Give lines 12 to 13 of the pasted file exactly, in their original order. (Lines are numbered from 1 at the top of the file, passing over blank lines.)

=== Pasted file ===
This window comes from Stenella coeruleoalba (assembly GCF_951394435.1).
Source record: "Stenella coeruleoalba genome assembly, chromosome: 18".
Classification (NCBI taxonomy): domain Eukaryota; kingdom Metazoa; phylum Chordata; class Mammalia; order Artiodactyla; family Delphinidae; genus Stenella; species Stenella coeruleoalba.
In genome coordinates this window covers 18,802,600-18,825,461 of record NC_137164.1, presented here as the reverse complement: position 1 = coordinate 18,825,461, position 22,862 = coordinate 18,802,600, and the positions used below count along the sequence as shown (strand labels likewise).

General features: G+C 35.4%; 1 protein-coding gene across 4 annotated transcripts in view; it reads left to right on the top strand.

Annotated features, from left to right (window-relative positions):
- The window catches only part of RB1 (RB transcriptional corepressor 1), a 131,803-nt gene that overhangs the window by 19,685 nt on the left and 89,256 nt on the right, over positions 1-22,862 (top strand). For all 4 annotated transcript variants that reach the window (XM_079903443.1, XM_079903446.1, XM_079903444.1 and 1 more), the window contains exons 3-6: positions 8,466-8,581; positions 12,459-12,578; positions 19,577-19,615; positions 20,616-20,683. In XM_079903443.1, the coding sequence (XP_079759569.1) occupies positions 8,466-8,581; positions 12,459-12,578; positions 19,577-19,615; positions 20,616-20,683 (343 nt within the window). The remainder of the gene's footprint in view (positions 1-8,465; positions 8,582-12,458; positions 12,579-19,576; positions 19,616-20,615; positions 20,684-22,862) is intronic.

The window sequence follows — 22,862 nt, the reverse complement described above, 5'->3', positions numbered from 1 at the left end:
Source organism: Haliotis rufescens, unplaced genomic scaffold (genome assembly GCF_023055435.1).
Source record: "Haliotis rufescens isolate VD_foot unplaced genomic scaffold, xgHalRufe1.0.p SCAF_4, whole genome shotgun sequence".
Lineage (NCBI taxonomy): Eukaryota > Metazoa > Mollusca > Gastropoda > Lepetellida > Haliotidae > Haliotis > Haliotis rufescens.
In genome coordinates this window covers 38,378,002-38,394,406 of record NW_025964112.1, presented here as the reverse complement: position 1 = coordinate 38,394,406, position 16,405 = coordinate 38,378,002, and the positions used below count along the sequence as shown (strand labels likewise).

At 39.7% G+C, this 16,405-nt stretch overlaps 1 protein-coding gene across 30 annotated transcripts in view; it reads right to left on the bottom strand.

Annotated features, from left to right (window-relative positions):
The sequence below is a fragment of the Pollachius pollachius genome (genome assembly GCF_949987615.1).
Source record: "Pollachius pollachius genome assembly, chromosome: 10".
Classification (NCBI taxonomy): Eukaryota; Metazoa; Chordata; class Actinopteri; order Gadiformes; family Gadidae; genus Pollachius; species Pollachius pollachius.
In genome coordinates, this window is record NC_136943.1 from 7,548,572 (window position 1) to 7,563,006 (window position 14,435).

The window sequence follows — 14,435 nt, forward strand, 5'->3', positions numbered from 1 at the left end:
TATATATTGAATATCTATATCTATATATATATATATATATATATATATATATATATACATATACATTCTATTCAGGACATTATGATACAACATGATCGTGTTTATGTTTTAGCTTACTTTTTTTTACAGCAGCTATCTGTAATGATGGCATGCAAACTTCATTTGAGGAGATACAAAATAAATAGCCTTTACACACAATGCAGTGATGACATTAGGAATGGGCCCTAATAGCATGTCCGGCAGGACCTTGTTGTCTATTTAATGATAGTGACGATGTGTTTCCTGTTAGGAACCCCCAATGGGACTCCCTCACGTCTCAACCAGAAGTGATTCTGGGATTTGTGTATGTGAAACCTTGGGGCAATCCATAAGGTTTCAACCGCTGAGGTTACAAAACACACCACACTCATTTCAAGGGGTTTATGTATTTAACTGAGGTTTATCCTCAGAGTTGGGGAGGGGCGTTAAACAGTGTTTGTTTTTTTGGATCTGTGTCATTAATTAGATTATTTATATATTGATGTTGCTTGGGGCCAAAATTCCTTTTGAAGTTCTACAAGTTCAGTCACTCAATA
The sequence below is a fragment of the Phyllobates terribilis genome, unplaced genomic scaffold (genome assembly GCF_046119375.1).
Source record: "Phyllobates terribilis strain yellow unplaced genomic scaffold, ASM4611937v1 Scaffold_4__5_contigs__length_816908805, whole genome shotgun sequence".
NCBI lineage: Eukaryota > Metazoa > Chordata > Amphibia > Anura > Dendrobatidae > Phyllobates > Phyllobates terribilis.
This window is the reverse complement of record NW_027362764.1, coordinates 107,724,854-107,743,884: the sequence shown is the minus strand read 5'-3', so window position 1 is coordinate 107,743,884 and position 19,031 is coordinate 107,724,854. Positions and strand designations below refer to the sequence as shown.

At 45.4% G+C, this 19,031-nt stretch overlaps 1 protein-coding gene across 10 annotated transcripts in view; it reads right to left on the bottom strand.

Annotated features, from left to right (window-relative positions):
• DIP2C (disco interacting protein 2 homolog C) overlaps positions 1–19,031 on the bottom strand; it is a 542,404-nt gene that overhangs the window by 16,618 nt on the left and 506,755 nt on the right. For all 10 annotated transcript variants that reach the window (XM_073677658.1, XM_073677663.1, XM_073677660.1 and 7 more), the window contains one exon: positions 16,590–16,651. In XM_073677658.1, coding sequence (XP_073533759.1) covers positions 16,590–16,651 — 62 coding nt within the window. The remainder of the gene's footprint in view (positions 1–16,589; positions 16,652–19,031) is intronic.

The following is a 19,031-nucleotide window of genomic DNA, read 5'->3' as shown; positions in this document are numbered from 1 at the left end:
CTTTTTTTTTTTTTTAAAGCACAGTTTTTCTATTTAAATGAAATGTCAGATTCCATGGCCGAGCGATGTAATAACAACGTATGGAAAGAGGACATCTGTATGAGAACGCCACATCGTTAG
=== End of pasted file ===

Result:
In genome coordinates this window covers 38,378,002-38,394,406 of record NW_025964112.1, presented here as the reverse complement: position 1 = coordinate 38,394,406, position 16,405 = coordinate 38,378,002, and the positions used below count along the sequence as shown (strand labels likewise).

At 39.7% G+C, this 16,405-nt stretch overlaps 1 protein-coding gene across 30 annotated transcripts in view; it reads right to left on the bottom strand.